• Welcome to the eG Forums, a service of the eGullet Society for Culinary Arts & Letters. The Society is a 501(c)3 not-for-profit organization dedicated to the advancement of the culinary arts. These advertising-free forums are provided free of charge through donations from Society members. Anyone may read the forums, but to post you must create an account.

  • product-image-quickten.png.a40203b506711f7664fc62024e54a584.pngDid you know that these all-volunteer forums are operated by the 501(c)3 not-for-profit Society for Culinary Arts & Letters? This holiday season, consider a tax-deductible Quick Ten Bucks to support the eG Forums and help us remain completely advertising-free. Thanks to all those who have donated so far!

PSmith

Melting chocolate

10 posts in this topic

Now I know the purists out there will say that chocolate should be melted in a glass bowl over a saucepan of simmering water, but I have always melted chocolate in a microwave on a low setting.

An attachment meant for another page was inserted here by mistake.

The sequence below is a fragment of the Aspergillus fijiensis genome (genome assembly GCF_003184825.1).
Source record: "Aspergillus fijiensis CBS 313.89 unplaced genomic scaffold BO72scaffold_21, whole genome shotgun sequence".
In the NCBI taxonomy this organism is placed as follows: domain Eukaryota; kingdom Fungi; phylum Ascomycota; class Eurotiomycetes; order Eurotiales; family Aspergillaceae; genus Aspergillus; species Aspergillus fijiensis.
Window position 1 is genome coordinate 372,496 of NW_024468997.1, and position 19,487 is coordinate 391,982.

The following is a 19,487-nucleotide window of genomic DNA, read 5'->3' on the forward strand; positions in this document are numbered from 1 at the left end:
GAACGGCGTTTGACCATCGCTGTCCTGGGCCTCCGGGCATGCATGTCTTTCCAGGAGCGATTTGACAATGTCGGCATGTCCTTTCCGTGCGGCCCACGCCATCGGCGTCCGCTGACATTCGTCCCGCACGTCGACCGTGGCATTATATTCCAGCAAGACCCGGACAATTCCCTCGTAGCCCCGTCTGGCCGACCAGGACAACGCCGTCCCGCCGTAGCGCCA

It does need constant checking and stirring, otherwise too much and the sugar will go solid, but it takes seconds rather than many minutes.

What is the general opinion on this?




http://www.thecriticalcouple.co.uk

Latest blog post - Oh my - someone needs a spell checker

Share this post


Link to post
Share on other sites

You definitely should *not* melt chocolate in a glass bowl, IMHO. Glass has a massive capability to hold heat, so if you overheat the chocolate, it's going to stay hot for longer.

My 2c is also that you shouldn't melt it over water, simply because it's so easy to get water in your chocolate. Heaps of people are going to say they've never had problems, but for me, it's not worth the risk. If you use your microwave, with a microwave safe plastic bowl, you're going to have no problems at all, so long as you're careful, monitor the temperature and just use short bursts, never more than 30 seconds. I always microwave on high, just carefully. I've never overheated it.

Other options I have available are a melt tank and a dehydrator set at 45C, dump the chocolate in it and seal the bowl with gladwrap the night before and it's ready to precrystallise the next morning.